Intersection of cylinder and plane

"Let S denote the elliptical cylinder given by the equation 4y^{2}+ z^{2}=4, and let C be the curve obtained by intersecting S with the plane y=x.

Parameterize C

I am not sure how to go about this. I tried solving the equations for each other

4y^{2}= 4-z

y^{2}= 1- z^{2}/4

y= sqrt(1-z^{2}/4)

and then do i do some sort of parameterization of sqrt(1-z^{2}/4) -x=0 or am i supposed to parameterize the cylinder and plane separately? I know the cylinder parameterizes to

y=cos(theta)

z=2sin(theta)

but i don't know what to do from here. If anyone could hit me with some tips i would greatly appreciate it

EDIT:

would it simply be <cos (t), cos (t), 2 sin (t)> as x=y and y is equal to cos(t)? is it really this simple?

Re: Intersection of cylinder and plane

Quote:

Originally Posted by

**bchemmath** would it simply be <cos (t), cos (t), 2 sin (t)> as x=y and y is equal to cos(t)? is it really this simple?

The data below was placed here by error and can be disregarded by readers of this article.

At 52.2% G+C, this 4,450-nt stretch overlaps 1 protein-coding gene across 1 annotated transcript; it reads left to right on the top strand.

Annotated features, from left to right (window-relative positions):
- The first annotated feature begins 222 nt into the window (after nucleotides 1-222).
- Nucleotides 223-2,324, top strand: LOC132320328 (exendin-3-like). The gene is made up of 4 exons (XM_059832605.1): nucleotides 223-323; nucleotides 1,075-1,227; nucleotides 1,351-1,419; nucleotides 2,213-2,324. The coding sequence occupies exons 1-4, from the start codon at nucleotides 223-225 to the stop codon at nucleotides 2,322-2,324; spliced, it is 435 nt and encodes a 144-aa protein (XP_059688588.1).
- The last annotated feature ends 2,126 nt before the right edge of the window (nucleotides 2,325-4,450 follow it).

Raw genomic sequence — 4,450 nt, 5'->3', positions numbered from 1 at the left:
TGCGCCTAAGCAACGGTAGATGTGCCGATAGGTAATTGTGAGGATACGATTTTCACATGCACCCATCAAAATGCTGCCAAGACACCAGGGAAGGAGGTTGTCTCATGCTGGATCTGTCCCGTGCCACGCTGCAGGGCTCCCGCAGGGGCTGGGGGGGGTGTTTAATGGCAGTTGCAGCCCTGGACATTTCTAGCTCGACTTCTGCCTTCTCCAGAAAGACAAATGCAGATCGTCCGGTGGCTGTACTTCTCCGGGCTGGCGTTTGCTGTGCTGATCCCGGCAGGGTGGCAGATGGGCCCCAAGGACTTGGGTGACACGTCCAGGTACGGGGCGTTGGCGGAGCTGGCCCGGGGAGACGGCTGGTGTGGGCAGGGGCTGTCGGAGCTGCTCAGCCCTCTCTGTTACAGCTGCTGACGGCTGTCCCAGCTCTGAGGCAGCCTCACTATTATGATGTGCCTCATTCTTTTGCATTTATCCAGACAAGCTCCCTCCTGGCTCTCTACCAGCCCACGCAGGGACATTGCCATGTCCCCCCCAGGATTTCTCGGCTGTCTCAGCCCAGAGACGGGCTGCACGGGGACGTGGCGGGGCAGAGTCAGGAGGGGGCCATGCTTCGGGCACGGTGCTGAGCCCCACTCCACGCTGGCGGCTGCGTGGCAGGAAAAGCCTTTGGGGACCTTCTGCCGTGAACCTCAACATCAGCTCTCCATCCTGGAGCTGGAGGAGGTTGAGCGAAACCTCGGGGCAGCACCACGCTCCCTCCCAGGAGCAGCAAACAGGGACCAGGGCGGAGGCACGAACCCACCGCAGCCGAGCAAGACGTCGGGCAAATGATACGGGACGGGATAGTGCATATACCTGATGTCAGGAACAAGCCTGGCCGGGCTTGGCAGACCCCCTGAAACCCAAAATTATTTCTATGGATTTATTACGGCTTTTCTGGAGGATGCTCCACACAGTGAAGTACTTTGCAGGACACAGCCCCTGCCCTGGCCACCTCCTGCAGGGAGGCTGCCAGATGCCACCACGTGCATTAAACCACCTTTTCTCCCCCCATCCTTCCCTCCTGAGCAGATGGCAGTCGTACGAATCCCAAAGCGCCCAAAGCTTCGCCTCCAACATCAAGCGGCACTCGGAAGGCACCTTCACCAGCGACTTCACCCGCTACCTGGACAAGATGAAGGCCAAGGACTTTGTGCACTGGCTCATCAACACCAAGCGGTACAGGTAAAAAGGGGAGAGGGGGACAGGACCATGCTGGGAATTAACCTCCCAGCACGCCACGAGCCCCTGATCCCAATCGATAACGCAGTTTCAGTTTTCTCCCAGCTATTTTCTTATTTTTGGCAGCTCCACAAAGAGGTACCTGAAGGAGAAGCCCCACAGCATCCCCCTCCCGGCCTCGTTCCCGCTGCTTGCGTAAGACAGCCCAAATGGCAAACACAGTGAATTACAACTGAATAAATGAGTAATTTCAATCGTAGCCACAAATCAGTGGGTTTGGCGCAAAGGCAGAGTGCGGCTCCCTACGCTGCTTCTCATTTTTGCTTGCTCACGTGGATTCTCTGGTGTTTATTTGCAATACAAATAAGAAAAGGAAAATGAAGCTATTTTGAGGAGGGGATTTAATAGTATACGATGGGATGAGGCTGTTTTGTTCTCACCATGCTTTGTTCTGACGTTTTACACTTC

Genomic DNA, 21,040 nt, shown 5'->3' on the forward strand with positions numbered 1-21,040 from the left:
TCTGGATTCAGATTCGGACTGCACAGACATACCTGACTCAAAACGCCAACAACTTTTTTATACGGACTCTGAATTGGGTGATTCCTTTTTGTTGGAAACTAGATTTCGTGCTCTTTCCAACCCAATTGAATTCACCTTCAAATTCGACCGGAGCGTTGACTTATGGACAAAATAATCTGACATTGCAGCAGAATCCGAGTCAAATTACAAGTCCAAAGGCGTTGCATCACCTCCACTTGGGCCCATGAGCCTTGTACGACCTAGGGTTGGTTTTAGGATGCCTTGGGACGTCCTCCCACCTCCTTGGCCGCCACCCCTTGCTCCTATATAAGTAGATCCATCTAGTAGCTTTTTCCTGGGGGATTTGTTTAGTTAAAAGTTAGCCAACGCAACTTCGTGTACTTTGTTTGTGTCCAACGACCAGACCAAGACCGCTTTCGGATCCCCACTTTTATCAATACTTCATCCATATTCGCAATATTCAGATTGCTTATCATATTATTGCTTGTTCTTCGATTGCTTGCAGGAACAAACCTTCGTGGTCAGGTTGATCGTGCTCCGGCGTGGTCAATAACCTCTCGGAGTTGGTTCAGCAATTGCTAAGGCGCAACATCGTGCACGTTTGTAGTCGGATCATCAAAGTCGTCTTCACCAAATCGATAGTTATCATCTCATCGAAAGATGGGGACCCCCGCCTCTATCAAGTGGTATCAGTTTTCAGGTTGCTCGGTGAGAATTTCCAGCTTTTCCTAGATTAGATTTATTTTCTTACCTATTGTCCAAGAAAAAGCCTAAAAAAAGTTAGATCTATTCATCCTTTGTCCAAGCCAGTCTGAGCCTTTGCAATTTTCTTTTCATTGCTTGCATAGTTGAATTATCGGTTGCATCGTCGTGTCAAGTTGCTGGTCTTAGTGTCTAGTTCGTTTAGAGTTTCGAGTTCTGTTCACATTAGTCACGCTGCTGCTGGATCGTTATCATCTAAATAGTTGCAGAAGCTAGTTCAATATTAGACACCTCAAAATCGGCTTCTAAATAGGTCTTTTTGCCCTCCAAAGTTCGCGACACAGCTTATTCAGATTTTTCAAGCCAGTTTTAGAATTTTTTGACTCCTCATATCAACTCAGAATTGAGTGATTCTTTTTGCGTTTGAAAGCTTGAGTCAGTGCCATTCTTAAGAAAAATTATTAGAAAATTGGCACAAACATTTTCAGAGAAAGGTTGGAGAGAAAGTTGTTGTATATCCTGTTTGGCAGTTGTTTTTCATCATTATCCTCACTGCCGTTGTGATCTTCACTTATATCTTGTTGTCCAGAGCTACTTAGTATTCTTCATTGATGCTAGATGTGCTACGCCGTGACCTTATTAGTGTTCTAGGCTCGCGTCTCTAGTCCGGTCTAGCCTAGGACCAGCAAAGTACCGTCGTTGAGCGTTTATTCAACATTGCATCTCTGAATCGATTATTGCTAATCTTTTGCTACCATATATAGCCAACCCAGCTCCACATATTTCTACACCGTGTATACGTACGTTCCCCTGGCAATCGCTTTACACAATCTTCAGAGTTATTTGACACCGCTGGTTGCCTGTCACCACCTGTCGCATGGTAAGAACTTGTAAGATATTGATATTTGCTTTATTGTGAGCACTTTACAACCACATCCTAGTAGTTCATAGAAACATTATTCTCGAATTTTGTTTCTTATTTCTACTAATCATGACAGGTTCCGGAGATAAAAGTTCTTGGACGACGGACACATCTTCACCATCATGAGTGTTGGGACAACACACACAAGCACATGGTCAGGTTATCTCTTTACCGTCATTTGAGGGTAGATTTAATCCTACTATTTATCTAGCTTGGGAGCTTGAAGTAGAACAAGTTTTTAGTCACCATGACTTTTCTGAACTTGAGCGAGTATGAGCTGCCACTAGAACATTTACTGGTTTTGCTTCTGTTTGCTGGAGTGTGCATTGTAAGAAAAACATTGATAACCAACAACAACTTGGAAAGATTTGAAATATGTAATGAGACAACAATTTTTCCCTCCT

Yes, that's correct.

- Hollywood

Re: Intersection of cylinder and plane

The next part says:

" Use the parametrization above to compute the unit tangent vector, the principal normal vector, and the binormal vector at each of the two points where C intersects the xy-plane"

I know how to solve for unit tangent vector/ principal normal vector/binormal vector, etc but it says at each of the two points where C intersects the xy plane. Doesn't C intersect it in its entire domain? Should i have parameterized this differently without using sin/cos? or is it just at 0 and 2pi since that is the edge of the domain? i am slightly confused if anyone could please explain to me

Re: Intersection of cylinder and plane

The xy plane is where z is zero. Since in your parameterization of the curve, $\displaystyle z=2\sin{t}$, it crosses the xy plane where $\displaystyle \sin{t}=0$, i.e. at $\displaystyle t=0$ and $\displaystyle t=\pi$.

- Hollywood